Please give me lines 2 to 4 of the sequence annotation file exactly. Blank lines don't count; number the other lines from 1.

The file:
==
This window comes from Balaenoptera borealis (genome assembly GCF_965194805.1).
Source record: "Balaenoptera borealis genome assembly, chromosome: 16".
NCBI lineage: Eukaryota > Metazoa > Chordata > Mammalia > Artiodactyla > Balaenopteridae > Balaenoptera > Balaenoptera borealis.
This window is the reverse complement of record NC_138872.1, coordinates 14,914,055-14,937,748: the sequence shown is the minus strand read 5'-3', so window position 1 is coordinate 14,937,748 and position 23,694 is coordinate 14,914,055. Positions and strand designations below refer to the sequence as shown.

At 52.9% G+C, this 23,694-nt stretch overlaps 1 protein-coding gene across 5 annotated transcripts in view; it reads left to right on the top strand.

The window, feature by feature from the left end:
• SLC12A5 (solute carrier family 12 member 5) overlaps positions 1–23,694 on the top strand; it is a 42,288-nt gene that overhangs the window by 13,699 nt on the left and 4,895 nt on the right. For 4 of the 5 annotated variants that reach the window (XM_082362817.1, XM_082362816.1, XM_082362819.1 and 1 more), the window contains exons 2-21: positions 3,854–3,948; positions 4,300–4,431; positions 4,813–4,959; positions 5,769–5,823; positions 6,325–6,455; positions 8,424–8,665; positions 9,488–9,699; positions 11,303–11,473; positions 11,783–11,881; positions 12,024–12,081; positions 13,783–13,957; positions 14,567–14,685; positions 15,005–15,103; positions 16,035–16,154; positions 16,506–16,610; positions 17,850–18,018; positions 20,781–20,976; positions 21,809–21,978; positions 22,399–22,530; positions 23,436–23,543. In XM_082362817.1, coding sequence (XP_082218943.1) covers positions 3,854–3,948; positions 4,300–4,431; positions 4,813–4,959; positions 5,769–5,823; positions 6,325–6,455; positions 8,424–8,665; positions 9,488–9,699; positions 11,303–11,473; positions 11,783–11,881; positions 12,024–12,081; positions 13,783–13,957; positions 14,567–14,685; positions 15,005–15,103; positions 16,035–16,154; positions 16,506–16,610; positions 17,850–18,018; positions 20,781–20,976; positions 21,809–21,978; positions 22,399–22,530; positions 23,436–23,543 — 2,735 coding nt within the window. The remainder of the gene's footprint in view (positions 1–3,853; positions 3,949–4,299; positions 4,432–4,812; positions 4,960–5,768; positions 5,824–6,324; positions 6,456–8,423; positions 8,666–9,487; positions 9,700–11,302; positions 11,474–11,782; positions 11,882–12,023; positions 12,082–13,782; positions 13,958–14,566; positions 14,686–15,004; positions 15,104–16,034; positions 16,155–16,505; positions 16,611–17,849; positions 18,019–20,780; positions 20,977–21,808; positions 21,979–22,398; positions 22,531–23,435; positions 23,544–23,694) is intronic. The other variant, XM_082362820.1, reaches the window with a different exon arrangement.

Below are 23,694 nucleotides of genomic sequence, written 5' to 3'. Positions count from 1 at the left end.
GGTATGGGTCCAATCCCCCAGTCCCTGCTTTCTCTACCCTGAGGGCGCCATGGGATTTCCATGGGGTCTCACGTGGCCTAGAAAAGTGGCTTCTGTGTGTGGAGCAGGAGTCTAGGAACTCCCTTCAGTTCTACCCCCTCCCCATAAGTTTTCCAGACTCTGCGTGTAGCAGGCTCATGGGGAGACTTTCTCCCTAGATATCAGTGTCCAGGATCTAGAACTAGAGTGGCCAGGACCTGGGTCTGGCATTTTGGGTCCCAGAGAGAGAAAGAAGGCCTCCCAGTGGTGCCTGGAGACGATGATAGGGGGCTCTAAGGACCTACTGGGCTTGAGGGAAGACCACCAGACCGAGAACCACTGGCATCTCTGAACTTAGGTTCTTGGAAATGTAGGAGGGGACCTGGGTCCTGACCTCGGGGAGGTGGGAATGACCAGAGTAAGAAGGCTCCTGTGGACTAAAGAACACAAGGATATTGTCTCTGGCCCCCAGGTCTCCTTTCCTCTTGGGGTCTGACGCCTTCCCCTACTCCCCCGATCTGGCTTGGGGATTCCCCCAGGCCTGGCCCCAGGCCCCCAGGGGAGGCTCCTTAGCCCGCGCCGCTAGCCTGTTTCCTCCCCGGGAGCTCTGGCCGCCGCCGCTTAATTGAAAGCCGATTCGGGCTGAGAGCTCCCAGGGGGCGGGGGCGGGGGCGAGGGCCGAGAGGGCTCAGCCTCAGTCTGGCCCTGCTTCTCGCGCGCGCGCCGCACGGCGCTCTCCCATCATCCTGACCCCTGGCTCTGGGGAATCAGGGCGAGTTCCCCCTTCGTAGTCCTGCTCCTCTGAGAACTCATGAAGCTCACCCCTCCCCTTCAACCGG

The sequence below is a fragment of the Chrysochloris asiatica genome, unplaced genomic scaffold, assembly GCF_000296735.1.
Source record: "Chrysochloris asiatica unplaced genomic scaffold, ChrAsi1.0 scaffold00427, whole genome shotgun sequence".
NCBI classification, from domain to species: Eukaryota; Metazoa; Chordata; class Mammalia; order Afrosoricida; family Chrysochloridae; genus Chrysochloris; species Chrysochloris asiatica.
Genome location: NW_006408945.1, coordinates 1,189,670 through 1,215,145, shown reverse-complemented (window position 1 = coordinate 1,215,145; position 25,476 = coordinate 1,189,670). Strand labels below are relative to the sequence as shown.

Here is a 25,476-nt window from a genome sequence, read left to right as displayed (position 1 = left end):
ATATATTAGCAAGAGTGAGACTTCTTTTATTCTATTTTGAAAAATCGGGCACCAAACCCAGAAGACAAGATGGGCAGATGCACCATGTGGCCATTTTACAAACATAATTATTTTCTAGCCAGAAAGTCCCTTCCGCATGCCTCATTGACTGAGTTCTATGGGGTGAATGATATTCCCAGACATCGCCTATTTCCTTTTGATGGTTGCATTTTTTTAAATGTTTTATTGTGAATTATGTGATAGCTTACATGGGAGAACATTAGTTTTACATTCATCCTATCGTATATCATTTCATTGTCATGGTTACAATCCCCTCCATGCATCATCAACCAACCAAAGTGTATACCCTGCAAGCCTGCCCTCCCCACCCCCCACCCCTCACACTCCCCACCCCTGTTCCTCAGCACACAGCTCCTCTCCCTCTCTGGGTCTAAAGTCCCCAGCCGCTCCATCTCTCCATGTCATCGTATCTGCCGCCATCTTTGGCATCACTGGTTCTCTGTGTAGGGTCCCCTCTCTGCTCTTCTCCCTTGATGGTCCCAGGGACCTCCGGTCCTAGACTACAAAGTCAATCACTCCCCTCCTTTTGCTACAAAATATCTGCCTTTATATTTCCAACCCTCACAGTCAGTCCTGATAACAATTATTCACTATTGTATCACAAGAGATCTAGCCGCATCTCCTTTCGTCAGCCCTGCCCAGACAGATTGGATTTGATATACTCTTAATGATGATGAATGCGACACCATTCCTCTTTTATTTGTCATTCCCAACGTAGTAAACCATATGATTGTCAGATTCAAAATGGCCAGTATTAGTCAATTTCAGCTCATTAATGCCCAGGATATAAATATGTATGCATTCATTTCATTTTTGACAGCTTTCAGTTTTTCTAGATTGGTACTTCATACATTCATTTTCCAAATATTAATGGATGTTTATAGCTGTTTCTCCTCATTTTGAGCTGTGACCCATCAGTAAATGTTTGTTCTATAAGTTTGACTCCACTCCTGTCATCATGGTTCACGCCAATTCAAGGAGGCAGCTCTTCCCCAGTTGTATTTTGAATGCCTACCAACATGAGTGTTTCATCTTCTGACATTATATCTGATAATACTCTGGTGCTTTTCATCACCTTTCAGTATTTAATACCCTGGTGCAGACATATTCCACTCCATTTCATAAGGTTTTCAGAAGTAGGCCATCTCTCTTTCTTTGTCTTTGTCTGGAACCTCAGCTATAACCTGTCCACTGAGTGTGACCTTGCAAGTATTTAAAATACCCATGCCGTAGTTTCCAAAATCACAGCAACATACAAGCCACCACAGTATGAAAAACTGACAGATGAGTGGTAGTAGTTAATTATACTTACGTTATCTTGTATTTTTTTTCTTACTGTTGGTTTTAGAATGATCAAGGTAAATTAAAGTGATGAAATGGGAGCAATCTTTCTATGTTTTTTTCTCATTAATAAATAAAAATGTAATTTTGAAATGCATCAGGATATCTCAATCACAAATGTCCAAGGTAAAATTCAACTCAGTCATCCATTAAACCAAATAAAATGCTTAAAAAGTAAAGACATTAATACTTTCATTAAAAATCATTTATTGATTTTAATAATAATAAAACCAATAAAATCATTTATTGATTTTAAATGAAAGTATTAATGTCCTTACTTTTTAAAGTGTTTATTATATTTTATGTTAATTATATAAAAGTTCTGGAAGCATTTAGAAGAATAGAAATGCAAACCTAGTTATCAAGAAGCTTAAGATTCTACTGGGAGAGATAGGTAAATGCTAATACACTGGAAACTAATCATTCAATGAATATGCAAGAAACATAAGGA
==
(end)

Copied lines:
Source record: "Balaenoptera borealis genome assembly, chromosome: 16".
NCBI lineage: Eukaryota > Metazoa > Chordata > Mammalia > Artiodactyla > Balaenopteridae > Balaenoptera > Balaenoptera borealis.
This window is the reverse complement of record NC_138872.1, coordinates 14,914,055-14,937,748: the sequence shown is the minus strand read 5'-3', so window position 1 is coordinate 14,937,748 and position 23,694 is coordinate 14,914,055. Positions and strand designations below refer to the sequence as shown.